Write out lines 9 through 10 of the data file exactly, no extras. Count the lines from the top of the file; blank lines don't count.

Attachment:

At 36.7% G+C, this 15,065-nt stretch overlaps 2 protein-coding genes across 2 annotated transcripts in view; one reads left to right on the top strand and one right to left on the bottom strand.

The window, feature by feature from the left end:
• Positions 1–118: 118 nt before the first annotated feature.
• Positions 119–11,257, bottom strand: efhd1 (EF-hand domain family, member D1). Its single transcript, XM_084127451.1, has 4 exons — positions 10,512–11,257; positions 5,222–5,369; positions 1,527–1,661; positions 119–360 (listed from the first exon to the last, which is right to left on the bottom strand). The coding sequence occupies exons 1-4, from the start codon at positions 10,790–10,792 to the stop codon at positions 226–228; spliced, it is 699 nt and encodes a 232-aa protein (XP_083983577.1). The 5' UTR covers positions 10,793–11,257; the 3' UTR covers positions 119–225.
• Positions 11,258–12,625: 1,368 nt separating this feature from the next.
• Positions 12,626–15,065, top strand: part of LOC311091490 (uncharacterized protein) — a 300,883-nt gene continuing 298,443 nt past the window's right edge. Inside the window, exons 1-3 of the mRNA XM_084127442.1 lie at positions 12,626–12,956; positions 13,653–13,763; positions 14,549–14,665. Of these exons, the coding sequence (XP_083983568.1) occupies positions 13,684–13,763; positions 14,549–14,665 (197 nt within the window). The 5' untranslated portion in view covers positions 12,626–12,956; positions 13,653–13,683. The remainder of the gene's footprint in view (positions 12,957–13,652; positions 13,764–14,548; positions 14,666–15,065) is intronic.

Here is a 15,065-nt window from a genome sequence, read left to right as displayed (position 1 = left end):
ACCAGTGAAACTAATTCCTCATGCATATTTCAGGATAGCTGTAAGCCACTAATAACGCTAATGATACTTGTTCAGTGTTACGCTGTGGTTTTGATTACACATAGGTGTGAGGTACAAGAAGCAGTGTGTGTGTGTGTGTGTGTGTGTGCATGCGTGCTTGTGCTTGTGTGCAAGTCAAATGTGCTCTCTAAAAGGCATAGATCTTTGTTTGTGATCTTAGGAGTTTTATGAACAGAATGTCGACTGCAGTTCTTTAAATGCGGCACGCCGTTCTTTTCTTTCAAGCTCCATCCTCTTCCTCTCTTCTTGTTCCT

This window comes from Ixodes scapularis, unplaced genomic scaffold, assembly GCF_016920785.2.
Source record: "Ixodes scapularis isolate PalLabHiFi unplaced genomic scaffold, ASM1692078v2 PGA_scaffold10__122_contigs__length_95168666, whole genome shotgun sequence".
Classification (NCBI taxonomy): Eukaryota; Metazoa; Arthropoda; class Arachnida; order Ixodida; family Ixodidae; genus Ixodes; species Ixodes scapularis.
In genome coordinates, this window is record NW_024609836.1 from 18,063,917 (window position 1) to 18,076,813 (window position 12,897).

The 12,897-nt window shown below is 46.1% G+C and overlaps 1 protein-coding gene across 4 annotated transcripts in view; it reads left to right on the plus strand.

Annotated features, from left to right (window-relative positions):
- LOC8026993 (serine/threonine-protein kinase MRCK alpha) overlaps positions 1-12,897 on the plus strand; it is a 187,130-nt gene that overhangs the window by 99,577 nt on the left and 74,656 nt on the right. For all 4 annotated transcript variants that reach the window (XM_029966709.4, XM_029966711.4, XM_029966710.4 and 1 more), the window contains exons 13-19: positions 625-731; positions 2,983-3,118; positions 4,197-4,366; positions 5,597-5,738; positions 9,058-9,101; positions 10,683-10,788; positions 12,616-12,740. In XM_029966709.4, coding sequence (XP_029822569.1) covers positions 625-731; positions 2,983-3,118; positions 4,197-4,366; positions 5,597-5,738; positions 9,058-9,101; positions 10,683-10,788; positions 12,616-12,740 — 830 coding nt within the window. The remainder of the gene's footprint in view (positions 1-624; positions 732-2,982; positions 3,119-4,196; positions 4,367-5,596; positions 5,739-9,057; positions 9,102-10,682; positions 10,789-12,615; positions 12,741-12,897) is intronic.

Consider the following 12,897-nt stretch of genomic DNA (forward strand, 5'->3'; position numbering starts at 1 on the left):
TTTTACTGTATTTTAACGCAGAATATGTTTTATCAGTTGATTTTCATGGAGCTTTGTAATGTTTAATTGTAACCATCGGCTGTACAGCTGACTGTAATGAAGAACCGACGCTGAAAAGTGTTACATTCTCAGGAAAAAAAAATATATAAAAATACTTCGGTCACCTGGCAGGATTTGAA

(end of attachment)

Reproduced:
This window comes from Ixodes scapularis, unplaced genomic scaffold, assembly GCF_016920785.2.
Source record: "Ixodes scapularis isolate PalLabHiFi unplaced genomic scaffold, ASM1692078v2 PGA_scaffold10__122_contigs__length_95168666, whole genome shotgun sequence".